The story I’m sharing is an exemplary tale of how we can make positive and self-supportive changes at midlife. By telling my story, I wish to convey to other women that it’s safe to listen to our own intuition and follow our deepest dreams. As midlife women, we’ve lived too long making sure that those around us had everything they needed, be they family members, co-workers or bosses. It’s our time now, time to pay attention and listen when our soul beckons us to release more life, be more of who we really are without apologies. The more we do it, the closer we’ll be to our own self-expression and fulfillment.

Take my case. I spent a whole lifetime of obligations as a single mom. Strayed away from my own artistic, mystical inclinations when I migrated to the US with my family of two baby daughters and an artistic husband who refused to give up his own art no matter what happened. Although what I am going to share was probably a biased perception, at that time I felt that I was the one who had the sole responsibility to anchor my focus on the day-to-day survival of the family. I created a life crisscrossed with duties, and although I did pursue a career that was close to my heart, the freedom and creativity that I craved became repressed and acted out in ways that –I see now–, could have been avoided by just letting out some steam and addressing the longings. Too much rational work as an academic thwarted my poetic nature until I hit peri-menopause at forty-five, and it then became unavoidable to shed the masks I had donned to perform the victim role that didn’t fit me anymore.

In a recently completed chapter titled “The Masquerade is Over: Shedding Masks at Midlife,” included in the collection Menopause Mavens, from Mayhem to Mastery, I recall the incredible transformation that I underwent fifteen years ago: the opening of the path that has brought me where I stand right now. Prompted by a series of psychic upheavals and deeply symbolic events, I ended up renaming myself and changing the course of my life forever by simply acknowledging my deepest desires. However, looking back at that transformation, in the mentioned piece I acknowledge that I wasn’t able then to fully “embody the greatness of la Sirena,” as I did not dare to “cross completely the threshold” that separated the old version of myself with my magnificence.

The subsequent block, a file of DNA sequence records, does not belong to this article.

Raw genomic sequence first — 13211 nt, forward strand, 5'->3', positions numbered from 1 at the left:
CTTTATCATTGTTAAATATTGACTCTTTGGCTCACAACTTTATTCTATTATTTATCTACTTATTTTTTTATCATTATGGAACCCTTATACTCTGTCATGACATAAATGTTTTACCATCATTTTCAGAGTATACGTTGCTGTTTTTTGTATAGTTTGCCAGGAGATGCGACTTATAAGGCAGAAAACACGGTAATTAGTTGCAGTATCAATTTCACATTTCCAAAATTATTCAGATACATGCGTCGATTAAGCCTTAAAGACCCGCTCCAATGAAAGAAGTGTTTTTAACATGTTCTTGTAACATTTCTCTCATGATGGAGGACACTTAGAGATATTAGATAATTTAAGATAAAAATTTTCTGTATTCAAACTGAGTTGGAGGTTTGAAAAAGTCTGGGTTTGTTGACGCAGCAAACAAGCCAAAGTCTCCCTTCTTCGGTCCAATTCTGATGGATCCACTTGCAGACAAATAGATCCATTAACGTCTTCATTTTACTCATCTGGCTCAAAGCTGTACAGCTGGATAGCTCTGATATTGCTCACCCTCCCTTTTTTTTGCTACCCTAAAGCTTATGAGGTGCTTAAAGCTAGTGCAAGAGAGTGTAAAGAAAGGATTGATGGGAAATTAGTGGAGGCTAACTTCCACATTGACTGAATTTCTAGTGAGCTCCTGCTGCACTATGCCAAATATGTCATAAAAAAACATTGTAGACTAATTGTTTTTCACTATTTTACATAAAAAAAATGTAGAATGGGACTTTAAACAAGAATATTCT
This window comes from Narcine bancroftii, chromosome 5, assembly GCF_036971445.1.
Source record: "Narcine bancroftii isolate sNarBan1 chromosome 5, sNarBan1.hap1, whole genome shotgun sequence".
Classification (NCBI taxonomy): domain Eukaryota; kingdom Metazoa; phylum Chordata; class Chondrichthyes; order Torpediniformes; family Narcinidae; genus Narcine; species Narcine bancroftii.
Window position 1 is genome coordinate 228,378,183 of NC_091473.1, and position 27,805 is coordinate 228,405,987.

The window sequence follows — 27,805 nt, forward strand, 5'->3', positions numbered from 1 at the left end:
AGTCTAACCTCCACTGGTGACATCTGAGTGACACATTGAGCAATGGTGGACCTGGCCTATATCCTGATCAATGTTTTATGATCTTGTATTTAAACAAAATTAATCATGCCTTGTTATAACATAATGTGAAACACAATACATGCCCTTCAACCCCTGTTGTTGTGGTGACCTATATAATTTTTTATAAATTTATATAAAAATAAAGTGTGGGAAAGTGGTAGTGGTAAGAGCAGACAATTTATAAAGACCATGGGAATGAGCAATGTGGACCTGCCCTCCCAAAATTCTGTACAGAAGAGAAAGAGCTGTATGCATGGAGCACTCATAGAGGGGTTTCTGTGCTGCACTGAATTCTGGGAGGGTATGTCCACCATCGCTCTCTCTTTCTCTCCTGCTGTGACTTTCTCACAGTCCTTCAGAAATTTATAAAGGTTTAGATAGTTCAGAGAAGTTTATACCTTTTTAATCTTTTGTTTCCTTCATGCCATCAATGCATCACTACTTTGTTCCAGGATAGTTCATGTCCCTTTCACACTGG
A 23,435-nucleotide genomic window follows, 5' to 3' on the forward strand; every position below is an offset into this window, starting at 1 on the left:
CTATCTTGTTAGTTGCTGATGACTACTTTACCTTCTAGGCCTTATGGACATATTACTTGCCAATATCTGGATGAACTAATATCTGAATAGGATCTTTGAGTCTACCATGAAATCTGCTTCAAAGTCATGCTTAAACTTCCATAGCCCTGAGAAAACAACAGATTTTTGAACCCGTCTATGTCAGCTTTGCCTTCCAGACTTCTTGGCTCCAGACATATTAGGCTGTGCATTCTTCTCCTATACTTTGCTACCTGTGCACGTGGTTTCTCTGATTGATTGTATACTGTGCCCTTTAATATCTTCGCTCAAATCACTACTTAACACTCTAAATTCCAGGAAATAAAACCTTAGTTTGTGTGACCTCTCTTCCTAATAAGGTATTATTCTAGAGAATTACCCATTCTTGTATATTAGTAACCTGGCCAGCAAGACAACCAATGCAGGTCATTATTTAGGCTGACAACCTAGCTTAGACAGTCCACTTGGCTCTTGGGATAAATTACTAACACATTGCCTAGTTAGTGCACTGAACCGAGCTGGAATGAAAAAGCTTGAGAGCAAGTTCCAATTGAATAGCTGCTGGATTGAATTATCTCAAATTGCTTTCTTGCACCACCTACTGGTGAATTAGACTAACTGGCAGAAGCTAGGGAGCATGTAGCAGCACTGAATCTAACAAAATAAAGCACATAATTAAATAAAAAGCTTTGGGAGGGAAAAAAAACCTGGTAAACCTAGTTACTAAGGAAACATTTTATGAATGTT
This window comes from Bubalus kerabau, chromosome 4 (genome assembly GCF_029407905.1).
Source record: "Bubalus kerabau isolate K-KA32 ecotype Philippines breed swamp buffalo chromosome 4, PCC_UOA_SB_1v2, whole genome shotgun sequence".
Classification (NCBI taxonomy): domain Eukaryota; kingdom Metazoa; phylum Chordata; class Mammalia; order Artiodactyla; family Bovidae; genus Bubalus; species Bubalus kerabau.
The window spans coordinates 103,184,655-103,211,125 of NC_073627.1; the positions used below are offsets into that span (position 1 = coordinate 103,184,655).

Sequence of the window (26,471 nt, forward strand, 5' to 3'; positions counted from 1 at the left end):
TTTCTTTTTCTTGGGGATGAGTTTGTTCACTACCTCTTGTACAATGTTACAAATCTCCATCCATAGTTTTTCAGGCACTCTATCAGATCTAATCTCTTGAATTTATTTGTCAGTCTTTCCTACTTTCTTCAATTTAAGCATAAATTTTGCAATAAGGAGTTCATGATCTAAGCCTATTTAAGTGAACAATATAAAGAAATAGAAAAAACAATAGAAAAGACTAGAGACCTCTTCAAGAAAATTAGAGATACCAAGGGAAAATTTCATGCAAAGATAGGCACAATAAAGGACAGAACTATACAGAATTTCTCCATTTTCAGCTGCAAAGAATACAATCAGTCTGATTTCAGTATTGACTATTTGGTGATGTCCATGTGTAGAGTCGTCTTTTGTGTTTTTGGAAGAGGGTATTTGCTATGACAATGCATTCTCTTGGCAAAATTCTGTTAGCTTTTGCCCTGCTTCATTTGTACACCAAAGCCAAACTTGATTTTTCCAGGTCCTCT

In her comments, the editor of the anthology addresses my hesitancy, “this feels like your next book topic – how to fully embody the new you and releas[e] the hesitancy…. how to explore what the blocks [we]re, [in order] to really embodying her.” I truly appreciate Jane’s feedback for it propelled me to start working on a book guided by my own process of identifying and overcoming my inner fears. In turn, I use this acquired self-knowledge to guide women who have been holding on for too long to old limiting belief systems and behaviors and discover at midlife that they can feel happy, creative and fulfilled.

After my peri-menopausal wake up call, I slowly but surely started to pay attention to the stirrings of my soul and allowing my intuition to move me, tentatively at the beginning, with more courage and heart in recent years. At fifty-five I underwent another turning point when I retired from my position as a professor to pursue my passion and calling as a healer. But the real pivot happened in the past six months, during the last of a five-year transition from full employment to retirement, as I was building my practice as a certified Holistic Health Coach. I plunged into the revamping of myself by listening closely to my yearnings towards service, as I knew I had so much to offer other women by just sharing what I had learnt in my own healing experience.

During those five years, I had consciously embarked in the process of stripping myself of the accoutrements of my old profession, by deepening my spiritual practices and learning everything I could about how to become a heart-centered health practitioner. I knew that this last year of my semi-retirement, was going to be crucial to catapult myself into my new career. Interestingly, several external events inspired me to take a radical leap of faith toward the unknown.

My younger daughter Violeta and her husband decided to leave Los Angeles and move back to Boston, where Andrew and his family are originally from. They were also expecting a baby, my first grandchild! In my various visits with them–and more intensely when BB James was born in July–, it became very clear to me that I had to move out of Los Angeles and start a new life elsewhere. I didn’t know where, but it became crystal clear that I had to let go of a city that had ran its course, and de-clutter my life from old stuff that didn’t serve me anymore.